In Pen-Ek Ratanaruang's Nymph, a young married couple take a camping trip to the forest. Nop communes with nature and photographs the surrounding trees, while his wife May is more interested in her cellphone signal, calling Korn, her lover back in Bangkok.
Nop and May's marriage is clearly going stale, as was the central relationship in Pen-Ek's previous film, Ploy. Nymph, in its original version as premiered at Cannes, also share's Ploy's slow pace, sparse dialogue, and ambient soundtrack.
Nop becomes fascinated by one tree in particular, caressing its trunk as if it were a woman's body. He sees a nude woman in the distance, and follows her deeper into the forest. The woman he sees is perhaps the same woman who killed two rapists in the film's impressive prologue, with the camera swooping through trees and over a river. The woman may also be a spirit (the nymph of the film's English title) who personifies the unusually compelling tree.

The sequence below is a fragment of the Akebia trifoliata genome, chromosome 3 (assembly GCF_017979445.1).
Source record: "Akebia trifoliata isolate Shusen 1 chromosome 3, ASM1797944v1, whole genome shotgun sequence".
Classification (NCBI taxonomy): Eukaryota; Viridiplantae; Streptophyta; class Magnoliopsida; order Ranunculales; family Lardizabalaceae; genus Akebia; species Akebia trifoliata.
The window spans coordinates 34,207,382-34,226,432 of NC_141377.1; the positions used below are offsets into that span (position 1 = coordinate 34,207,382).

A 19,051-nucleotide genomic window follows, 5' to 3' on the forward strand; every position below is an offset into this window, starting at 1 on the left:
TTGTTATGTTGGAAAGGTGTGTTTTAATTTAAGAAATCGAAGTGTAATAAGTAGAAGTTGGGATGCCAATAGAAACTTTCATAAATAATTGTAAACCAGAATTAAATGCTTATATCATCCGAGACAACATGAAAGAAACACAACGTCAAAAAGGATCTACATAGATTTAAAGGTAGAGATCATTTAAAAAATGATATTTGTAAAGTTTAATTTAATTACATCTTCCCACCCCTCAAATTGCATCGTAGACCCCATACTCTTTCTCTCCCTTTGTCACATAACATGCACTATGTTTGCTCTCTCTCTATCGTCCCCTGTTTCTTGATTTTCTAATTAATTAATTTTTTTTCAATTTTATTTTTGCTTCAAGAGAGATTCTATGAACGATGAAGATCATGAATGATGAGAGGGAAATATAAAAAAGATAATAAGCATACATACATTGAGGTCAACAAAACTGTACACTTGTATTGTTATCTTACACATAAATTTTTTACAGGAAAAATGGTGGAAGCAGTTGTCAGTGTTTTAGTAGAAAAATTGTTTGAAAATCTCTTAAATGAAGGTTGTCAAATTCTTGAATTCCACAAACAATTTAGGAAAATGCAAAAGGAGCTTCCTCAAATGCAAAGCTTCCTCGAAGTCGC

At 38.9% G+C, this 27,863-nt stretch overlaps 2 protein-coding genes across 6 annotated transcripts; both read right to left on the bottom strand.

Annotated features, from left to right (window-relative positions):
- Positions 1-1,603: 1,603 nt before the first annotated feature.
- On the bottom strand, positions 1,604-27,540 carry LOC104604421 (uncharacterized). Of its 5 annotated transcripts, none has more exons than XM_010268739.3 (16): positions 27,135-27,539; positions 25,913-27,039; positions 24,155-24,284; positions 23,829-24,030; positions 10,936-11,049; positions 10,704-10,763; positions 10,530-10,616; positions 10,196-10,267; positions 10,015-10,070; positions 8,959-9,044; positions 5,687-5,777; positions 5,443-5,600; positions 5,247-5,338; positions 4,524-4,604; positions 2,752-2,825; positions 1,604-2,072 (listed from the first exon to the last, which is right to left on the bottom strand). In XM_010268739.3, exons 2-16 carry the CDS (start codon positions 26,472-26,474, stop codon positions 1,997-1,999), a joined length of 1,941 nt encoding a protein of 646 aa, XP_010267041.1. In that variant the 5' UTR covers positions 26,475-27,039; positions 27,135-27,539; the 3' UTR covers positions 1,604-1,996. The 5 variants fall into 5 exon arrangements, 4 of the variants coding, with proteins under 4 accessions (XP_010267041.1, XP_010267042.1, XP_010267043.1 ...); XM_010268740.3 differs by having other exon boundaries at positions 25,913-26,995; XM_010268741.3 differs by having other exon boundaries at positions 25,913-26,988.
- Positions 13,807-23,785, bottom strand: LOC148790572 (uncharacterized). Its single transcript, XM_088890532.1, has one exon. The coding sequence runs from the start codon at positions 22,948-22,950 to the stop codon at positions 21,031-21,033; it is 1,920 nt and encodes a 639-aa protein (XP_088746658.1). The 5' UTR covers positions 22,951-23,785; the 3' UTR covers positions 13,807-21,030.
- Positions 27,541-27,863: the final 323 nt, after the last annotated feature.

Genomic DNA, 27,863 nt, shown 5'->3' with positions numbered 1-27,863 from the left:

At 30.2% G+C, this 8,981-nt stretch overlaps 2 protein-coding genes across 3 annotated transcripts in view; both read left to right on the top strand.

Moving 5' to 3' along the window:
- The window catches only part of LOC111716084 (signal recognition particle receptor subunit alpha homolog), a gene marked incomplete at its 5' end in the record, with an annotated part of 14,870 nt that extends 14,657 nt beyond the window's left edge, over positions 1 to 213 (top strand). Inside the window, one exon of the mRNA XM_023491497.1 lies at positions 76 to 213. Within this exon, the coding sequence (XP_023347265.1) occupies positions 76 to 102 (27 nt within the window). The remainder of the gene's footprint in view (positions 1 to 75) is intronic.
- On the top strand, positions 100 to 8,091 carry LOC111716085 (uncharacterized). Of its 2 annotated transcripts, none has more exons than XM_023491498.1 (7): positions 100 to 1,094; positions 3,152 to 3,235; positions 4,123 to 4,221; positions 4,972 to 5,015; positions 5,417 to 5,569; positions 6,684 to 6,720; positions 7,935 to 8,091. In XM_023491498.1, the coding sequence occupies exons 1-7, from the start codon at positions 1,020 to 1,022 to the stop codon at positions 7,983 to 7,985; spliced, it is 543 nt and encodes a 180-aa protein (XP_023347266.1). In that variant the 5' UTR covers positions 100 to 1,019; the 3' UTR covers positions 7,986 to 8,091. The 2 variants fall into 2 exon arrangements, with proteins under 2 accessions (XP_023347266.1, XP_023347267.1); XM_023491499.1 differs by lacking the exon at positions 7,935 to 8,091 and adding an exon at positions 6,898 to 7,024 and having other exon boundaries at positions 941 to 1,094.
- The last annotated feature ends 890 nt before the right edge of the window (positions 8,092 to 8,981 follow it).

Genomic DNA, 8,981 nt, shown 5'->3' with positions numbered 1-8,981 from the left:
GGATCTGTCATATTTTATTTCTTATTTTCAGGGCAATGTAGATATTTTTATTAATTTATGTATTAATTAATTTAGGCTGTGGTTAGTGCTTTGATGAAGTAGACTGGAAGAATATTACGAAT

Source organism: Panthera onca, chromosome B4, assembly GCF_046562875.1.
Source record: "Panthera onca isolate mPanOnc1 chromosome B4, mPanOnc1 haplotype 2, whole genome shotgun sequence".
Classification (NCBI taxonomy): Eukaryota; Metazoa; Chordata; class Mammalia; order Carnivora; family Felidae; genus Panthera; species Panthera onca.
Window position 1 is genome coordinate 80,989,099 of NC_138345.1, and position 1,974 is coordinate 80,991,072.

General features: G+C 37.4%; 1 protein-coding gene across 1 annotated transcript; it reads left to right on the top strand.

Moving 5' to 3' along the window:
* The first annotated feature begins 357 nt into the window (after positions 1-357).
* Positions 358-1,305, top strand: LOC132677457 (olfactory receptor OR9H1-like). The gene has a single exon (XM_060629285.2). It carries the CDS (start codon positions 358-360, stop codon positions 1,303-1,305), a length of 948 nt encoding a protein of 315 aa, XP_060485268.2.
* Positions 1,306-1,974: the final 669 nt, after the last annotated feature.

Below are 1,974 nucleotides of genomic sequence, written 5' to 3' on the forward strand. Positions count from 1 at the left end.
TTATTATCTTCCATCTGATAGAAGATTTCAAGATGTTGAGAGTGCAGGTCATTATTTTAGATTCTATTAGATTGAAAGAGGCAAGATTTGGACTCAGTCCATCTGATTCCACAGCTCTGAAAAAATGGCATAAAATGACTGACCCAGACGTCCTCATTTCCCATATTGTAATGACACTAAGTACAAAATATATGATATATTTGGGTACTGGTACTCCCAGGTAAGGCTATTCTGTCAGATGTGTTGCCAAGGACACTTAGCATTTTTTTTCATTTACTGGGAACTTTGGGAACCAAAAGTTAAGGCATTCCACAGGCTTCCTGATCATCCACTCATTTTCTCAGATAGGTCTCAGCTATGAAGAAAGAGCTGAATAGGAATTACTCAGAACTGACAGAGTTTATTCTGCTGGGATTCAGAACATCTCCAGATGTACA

Exactly what happens to Nop remains ambiguous. He seems to disappear, though later he apparently returns to the couple's house. As in Nang Nak, the returning spouse may not have returned at all; Nop may, in fact, have become a forest spirit himself, as does the missing boy in Apichatpong Weerasethakul's Tropical Malady.